I hate SPAM. SPAM is annoying and it makes one's work day inefficient. How many of us spend valuable time during the day to train SPAM filters to make sure they go to SPAM folders? One's mailbox gets clogged with messages that are marked SPAM whether they go to the deleted folders or not. Gone were the days when all messages one gets are real.

The past few days, I have been getting SMS SPAM. The first one I got, I let it go. I just deleted the message. But then more came and I was really getting ticked off. This morning, I called my mobile phone carrier, Cingular. I told the Cingular Customer Care representative that they should block SPAM SMS and asked what they are doing about it. The Cingular representative, Sandra, told me she put my mobile phone number under DO NOT CALL list/DO NOT SEND SPAM SMS list for Telemarketeers and other kind of organizations that bug and spam you. Apparently, by default, one's phone number is open for telemarketers and spammers. So, unless you are in Cingular's "DO NOT" list, one is open to all these SPAMMERS. Cingular's list is different from the National Do Not Call Registry. Hence, it does not matter if your mobile phone is registered in the US National Do Not Call Registry that is managed by the Federal Trade Commission (FTC).

So, if you don't want to be SPAMMED and you are a Cingular or a former AT&T Wireless customer who got integrated with Cingular, make sure that you have your mobile phone "BLOCKED" - I believe that is the term the Cingular Customer Care Representative used. If you are not with Cingular, ask your wireless carrier.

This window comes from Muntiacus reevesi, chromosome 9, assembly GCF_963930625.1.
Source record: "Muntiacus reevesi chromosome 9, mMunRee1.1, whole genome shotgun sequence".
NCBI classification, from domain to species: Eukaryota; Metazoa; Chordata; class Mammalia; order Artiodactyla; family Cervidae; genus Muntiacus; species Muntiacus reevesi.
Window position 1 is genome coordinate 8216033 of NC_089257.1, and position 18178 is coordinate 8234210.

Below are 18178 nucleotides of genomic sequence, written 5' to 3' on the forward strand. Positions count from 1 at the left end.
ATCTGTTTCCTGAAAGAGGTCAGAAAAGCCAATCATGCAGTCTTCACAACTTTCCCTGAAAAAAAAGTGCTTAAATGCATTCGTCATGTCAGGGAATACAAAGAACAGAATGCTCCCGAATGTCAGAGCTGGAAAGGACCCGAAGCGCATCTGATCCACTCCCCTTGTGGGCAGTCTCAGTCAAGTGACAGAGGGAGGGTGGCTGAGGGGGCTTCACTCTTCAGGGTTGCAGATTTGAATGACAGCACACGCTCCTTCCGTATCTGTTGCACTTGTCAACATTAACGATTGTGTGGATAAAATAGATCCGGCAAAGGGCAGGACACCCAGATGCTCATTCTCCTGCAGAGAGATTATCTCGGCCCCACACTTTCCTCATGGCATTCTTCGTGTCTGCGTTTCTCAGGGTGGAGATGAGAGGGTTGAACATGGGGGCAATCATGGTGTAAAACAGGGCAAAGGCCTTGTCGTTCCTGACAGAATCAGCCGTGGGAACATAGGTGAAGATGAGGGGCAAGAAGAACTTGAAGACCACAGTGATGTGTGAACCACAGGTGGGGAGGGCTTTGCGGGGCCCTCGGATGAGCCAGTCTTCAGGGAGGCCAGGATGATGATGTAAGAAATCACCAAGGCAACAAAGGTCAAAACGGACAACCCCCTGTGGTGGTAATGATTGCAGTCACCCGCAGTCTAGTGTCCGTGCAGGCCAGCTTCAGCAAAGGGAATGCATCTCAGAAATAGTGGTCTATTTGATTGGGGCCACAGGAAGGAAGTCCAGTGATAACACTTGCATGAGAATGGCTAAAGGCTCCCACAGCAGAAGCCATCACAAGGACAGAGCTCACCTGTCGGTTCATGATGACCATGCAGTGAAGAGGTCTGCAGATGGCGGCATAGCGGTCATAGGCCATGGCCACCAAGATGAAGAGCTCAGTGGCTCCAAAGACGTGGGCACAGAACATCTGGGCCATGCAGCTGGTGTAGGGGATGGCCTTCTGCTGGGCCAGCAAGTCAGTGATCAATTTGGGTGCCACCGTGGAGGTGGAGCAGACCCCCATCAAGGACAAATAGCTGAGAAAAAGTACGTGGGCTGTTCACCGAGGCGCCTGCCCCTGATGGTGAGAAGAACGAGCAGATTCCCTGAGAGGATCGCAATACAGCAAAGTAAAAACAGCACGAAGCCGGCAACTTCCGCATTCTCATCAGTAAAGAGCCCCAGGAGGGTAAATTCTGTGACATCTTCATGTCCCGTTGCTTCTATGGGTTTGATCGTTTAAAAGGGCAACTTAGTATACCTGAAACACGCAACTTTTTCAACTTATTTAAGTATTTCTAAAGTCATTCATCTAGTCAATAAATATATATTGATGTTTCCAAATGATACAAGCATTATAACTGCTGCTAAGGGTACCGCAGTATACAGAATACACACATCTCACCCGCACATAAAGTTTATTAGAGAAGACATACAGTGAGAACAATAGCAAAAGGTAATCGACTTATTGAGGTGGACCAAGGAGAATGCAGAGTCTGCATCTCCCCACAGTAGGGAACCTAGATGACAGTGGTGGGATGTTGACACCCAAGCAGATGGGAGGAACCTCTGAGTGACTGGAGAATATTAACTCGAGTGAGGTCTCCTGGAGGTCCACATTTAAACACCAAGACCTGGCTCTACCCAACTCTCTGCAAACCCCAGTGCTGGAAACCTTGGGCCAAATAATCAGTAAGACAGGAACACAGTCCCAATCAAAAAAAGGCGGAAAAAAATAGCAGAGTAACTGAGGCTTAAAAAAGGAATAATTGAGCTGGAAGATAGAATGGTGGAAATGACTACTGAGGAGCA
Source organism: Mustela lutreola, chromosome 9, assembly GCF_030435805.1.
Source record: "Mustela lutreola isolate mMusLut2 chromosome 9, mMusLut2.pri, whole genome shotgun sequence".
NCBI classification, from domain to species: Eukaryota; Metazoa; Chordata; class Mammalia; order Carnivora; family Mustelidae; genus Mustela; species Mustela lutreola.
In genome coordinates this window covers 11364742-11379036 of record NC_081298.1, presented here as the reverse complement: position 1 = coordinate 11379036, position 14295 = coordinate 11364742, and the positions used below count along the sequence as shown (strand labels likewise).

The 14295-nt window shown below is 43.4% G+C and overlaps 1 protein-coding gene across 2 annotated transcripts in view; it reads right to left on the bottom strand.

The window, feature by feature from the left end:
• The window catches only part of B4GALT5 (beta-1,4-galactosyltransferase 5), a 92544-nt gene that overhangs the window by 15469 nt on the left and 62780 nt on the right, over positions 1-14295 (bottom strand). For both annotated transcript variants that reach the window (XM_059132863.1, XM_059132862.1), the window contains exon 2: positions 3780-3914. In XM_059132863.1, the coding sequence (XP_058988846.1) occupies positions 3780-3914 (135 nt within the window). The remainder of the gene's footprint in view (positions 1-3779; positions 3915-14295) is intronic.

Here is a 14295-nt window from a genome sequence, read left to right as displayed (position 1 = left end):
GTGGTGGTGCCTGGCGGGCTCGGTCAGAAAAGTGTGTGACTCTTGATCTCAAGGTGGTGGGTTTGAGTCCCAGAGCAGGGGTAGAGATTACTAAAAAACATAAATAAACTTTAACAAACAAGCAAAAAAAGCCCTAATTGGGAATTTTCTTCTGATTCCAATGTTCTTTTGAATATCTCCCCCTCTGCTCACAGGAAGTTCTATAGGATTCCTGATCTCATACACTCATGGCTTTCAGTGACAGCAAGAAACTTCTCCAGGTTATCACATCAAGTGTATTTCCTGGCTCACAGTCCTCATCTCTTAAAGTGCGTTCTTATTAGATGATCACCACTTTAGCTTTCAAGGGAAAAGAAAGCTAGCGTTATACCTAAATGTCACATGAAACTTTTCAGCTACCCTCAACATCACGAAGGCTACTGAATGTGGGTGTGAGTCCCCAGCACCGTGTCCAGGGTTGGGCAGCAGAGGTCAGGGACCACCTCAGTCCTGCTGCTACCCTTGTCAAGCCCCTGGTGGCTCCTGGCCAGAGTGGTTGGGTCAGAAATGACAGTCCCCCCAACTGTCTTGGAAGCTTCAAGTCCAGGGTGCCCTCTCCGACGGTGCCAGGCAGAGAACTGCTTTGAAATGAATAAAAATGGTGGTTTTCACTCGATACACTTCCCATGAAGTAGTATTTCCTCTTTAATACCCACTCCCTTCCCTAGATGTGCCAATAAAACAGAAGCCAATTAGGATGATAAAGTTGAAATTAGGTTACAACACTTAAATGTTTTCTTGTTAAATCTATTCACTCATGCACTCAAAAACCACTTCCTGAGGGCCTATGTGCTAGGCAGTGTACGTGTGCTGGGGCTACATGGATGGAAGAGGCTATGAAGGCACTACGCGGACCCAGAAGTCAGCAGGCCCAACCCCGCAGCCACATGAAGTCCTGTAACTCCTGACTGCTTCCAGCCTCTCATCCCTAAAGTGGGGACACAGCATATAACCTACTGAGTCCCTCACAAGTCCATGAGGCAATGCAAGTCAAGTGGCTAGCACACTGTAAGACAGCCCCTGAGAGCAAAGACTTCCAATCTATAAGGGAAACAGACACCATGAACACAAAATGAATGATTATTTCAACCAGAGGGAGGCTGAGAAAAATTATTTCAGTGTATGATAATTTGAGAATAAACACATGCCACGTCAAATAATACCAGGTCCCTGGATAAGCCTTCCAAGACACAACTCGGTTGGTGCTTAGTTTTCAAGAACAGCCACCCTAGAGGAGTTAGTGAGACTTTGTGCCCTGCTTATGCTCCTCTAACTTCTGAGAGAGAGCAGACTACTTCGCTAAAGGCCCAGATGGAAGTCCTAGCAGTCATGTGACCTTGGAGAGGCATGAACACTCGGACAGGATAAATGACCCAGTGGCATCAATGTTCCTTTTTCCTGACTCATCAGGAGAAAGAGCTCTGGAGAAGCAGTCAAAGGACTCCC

I will have to wait and see if I get anymore SMS SPAM, now that I'm in that list or am "BLOCKED". If I do, Cingular will definitely hear from me.

SyndIsphere or SyndOsphere

The folk over at BetterBadNews say

Yes but if you and 999 other bloggers spell "syndosphere" with an"o"as in blogosphere you become a member of the syndorati 1000 and the betterbadnews panel will share the future value of the domain name with you when it's sold.end quotation

Hmm, well, yes, that would be nice. Let's see, syndisphere, with the original "i" is up to 809 references on Google; syndosphere is only BetterBadNews. 'Tis good to be unique.

Maybe it should be Cindy's spheres?


Generally, I have mixed feelings about professional certifications. With some, especially certain vocational certifications, I've developed a cynicism over the years that certification has replaced ability and experience.

Others, such as professional certifications requiring a combination of education and experience, with ongoing CEEU gathering, can be worthwhile, whether they are professional engineering using state or government criteria or something similar from the IEEE or ASQC.

The PMP from PMI elicits feelings between the two for me. I've never seen much value in it. Some potential customers and employers like it, prefer it, or even require it. We don't require certification of our PMs, but prefer good experience and a solid foundation in a variety of project and resource management techniques, as well as a willingness to learn our 6D™ Methodology. Jack, at his Project Blog, is obviously against it, from his post on Saturday. I would agree that the PMI comes off more as a marketing machine than a professional society. My partner, Clarise, disagrees.